Practitioner Updates

Faculty Spotlight: Ana Aghili, DVM, MS, DACVECC

Dr. Aghili is a clinical assistant professor in the emergency and critical care service

Tell us about your background.

I grew up in Vancouver, British Columbia, and attended the University of British Columbia for my undergraduate degree. I earned my veterinary degree from Louisi­ana State University. 

After graduation, I worked in private practice for a year before doing a rotating internship at the BluePearl in Louisville, Ky. I then completed an emergency and critical care internship at Washington State University, followed by an emergen­cy and critical care residency at Purdue University.

How did you become interested in emergency and critical care? 

I love the fast-paced environment with unpredictable cases requir­ing immediate attention. 

I also love emergency and critical care due to the dynamic nature of cases, the opportunity to make rapid and impactful decisions, and the satisfaction of helping animals in urgent situations. It re­quires quick thinking, adaptabil­ity, and a passion for saving lives under challenging circumstances.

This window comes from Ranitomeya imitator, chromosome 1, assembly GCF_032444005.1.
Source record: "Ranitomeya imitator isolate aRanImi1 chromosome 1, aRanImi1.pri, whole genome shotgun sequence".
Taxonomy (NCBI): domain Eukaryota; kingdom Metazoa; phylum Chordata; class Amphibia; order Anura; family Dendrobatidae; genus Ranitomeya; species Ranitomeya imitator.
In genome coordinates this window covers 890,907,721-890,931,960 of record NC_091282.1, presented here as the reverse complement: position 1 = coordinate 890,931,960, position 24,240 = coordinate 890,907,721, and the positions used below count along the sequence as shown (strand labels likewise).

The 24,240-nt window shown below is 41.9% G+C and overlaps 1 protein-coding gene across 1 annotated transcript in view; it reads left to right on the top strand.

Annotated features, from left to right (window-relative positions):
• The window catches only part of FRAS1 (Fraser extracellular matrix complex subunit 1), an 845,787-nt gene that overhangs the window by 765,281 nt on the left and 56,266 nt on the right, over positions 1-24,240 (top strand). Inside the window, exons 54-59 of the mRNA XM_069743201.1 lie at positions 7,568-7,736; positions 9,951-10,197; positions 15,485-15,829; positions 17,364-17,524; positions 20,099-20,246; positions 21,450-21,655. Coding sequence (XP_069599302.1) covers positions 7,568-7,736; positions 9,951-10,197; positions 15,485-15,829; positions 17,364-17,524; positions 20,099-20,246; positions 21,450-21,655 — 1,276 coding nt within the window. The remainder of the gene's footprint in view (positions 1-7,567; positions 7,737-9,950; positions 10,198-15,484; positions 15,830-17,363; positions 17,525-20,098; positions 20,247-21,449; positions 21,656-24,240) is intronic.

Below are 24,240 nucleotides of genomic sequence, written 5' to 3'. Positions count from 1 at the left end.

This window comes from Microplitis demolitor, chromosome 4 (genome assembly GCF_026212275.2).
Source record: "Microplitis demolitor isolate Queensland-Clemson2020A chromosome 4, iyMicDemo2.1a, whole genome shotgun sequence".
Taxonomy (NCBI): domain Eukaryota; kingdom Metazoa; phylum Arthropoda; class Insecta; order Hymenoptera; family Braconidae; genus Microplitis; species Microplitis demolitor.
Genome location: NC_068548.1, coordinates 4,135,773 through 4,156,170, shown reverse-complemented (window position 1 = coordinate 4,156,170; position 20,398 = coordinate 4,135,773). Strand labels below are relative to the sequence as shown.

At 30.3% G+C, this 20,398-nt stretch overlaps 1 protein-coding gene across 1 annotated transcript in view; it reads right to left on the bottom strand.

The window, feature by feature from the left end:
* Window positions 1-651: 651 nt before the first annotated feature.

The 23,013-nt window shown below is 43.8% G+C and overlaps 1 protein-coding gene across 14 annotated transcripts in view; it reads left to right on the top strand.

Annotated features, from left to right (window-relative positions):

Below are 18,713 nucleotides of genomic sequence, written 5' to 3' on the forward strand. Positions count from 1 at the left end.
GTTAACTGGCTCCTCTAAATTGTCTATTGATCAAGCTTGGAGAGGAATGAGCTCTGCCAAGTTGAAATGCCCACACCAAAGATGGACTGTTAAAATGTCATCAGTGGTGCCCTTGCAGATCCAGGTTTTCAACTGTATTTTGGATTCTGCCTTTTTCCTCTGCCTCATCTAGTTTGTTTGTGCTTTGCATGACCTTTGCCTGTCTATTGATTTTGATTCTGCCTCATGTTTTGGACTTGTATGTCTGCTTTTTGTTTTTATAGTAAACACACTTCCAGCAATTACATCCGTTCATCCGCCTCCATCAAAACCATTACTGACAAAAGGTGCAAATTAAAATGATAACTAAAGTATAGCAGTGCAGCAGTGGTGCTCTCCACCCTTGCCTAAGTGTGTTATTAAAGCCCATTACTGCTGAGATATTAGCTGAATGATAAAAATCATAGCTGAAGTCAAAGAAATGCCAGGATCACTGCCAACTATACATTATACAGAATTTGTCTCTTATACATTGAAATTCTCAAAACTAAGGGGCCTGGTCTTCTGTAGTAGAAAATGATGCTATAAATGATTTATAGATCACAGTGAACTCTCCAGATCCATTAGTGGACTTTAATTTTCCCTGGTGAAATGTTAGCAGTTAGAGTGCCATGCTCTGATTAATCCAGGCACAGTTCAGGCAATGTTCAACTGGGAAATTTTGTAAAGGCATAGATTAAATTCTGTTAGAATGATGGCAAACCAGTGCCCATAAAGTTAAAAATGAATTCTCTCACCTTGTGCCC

What are your special interests in the clinic? 

My interests are working alongside veter­inary students who bring a special energy to my days, as their enthusiasm and fresh perspectives infuse our work with vitality. 

I also enjoy connecting with clients and their pets. It’s a heartfelt experience, forg­ing bonds that can last a lifetime. 

In addition, collaborating with referral veterinarians is like diving into a treasure trove of shared expertise, where we collec­tively elevate the level of care provided.

Tell us about a favorite case of yours. 

I enjoy a variety of cases and find satis­faction in cases where I can successfully stabilize a critically ill patient. 

Whether it’s a trauma case, severe illness, or a complex medical condition, the joy comes from the ability to diagnose, inter­vene, and witness the patient’s recovery. The sense of accomplishment in turning a dire situation into a positive outcome is what I consider the most rewarding aspect of these cases.